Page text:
Saturday, January 9, 2021

The World According to Dutch

The World According To DutchThe World According To Dutch by Dutch Mantell
My rating: 4 of 5 stars

The World According to Dutch is a collection of mostly true stories by wrestler Dirty Dutch Mantell.

This has been on my radar for years despite my being able to count the number of Dutch Mantell matches I've seen on one hand. My wife grabbed this for me for the anniversary of our first date.

Dutch Mantell has a reputation for being a great storyteller and this book proves it. Dutch muses on his life in the wrestling business, wrestling a bear, working and booking in Puerto Rico, and mentoring future superstars like Steve Austin and The Undertaker. The book also covers some 3000 mile weeks working for Bill Watts, having the shit kicked out of him by Akira Maeda in UWFI, and various other wrestling misadventures.

Dutch's writing feels like sitting on the porch, listening to a disreputable uncle's stories over the cheapest beer imaginable. The 270 pages went by in a blur. Fortunately, there's a second volume to look forward to.

The World According to Dutch is a fun wrestling book from one of wrestling's last great storytellers. Four out of five bullwhips.

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Thursday, January 7, 2021

North American Lake Monsters

North American Lake MonstersNorth American Lake Monsters by Nathan Ballingrud
My rating: 4 of 5 stars

North American Lake Monsters is a collection of nine short stories by Nathan Ballingrud.

I'm not a short story fan and whatever made me throw this on my wishlist is lost in the Swiss cheese that is the mind of a father of a toddler. My wife bought me this for Christmas and I have now read it.

These stories are heavy on atmosphere and there are feelings of desperation and loss in all of them. I wouldn't exactly call them horror stories, more like human stories that are horror adjacent. A man deals with the aftermath of werewolf attack and the destruction of his business, a man fresh out of jail deals with his home life while there's a dead lake monster not far away. A man blames himself for his son's kidnapping even as he's gazing upon the corpse of an angel. I could go on.

The writing reminds me of Laird Barron's with some very poetic descriptions amidst the horror. I imagine they have some of the same influences. "... her hangover as heavy as a mantle of chains" was my favorite simile but there were countless others.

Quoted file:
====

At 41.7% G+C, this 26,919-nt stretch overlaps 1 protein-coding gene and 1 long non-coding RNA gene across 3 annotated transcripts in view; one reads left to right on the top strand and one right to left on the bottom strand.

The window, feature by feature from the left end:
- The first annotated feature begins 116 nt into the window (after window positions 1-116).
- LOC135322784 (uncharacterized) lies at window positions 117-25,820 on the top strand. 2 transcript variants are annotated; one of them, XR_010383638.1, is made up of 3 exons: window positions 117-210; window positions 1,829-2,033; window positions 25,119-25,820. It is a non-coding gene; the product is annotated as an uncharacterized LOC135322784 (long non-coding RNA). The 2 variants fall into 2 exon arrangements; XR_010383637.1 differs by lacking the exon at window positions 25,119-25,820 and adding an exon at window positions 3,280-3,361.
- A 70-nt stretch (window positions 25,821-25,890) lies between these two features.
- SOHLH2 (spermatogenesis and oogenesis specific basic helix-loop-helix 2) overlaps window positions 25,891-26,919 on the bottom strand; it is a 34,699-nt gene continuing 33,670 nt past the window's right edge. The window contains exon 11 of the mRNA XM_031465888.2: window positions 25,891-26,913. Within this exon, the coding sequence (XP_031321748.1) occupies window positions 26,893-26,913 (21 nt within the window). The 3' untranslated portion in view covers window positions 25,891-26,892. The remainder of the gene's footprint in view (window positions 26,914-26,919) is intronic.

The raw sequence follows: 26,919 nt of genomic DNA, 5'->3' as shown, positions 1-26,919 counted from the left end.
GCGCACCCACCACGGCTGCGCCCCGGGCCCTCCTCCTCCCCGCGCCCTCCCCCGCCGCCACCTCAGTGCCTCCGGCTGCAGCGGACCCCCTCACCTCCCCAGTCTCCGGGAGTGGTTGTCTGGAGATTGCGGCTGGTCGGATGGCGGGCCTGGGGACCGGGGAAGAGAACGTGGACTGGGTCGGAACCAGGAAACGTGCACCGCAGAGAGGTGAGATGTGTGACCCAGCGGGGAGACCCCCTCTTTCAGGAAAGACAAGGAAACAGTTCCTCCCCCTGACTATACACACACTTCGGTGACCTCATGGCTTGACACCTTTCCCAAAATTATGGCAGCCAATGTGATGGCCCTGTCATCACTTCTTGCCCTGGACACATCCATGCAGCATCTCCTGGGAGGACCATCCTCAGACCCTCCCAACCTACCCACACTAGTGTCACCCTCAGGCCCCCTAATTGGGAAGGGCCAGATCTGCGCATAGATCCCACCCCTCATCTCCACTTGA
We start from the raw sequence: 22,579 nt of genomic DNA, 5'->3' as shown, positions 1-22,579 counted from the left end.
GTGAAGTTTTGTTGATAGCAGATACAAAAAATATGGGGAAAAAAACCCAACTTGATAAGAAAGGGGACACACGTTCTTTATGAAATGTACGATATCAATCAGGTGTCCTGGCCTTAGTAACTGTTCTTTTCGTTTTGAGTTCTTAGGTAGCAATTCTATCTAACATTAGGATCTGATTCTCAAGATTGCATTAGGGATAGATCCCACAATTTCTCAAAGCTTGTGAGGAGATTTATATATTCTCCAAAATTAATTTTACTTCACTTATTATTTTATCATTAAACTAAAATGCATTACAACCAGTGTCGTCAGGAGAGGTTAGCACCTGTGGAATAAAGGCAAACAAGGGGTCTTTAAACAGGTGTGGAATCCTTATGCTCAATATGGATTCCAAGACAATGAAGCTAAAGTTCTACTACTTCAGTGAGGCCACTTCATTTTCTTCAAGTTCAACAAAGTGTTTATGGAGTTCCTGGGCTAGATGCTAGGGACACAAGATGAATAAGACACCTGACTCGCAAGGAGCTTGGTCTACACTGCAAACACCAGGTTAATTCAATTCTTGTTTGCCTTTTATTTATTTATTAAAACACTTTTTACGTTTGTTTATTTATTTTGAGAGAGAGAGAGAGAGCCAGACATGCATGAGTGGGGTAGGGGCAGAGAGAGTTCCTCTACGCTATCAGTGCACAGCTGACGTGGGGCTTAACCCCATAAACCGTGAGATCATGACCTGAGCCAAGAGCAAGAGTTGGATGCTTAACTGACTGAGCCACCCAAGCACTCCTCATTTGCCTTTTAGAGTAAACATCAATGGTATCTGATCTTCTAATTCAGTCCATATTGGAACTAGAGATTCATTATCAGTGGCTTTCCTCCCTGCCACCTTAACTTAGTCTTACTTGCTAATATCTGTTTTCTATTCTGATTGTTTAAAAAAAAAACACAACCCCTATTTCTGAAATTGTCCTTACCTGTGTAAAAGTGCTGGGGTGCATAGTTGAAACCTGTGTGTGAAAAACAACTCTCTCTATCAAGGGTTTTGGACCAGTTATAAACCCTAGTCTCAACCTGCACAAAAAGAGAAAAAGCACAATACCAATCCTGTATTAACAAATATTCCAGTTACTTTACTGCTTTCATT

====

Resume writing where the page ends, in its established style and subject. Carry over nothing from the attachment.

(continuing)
I'm not normally a fan of short story collections but I enjoyed the hell out of North American Lake Monsters. Four out of five angel carcasses.

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Saturday, January 2, 2021

Ripley's Believe It or Not! Sideshow and Other Carnival Curiosities

Ripley's Believe It or Not! Sideshow and Other Carnival CuriositiesRipley's Believe It or Not! Sideshow and Other Carnival Curiosities by Ripley's Believe It or Not!
My rating: 3 of 5 stars

I was a fan of the Ripley's Believe it or Not series starring Jack Palance in the 1980s so this looked interesting. My in-laws bought it for me for Christmas.

This is a coffee table book about sideshow performers from the 19th century through today. It's loaded with photos and reproductions of old sideshow posters. Each performer is given a page or three of text and a couple photos.

Some of the entries, like Robert Wadlow, Jo-Jo the Dogfaced Boy, and Joseph Merrick, are fairly well known. However, there were a host of thin men, conjoined twins, and sword swallowers I'd never heard of. It's an entertaining book but it's also a little sad that some of the people's only livelihood was in exploiting their conditions.

Ripley's Believe It or Not! Sideshow and Other Carnival Curiosities is an interesting look at sideshow performers from the last 200 years. 3 out of 5 conjoined twins.

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The Old One and The Sea

The Old One and The Sea (Hardback)The Old One and The Sea by Lex H. Jones
My rating: 4 of 5 stars

When an earthquake thrusts a strange black reef to the surface off the coast of Innsmouth, young Howard Phillips goes to investigate...

My wife and I have been accumulating odd children's books since before our son was conceived and I'm always on the lookout for new takes on the Cthulhu mythos so this was right in my wheelhouse.

The Old One and The Sea recasts Cthulhu as a misunderstood monster. The setup reminds me of Iron Giant or something of that nature. Boy befriends monster and the adults want it dead.

I like what Lex Jones does with HP Lovecraft and Cthulhu here. Cthulhu's like a big dumb dog with godlike powers, befriending little Howard. Howard, a little boy without a father, quickly grows attached, just in time for the adults to come fuck things up.

The artwork is cute but not nauseatingly so. There's still a hint of creepiness lurking around the edges. My favorite piece of art is after Cthulhu alters Howard so that they can venture beneath the waves together.

The Old One and The Sea is a charming new take on the Cthulhu mythos. I'll read it to my son when he's older and the stars are right. Four out of five Cyclopean monsters.

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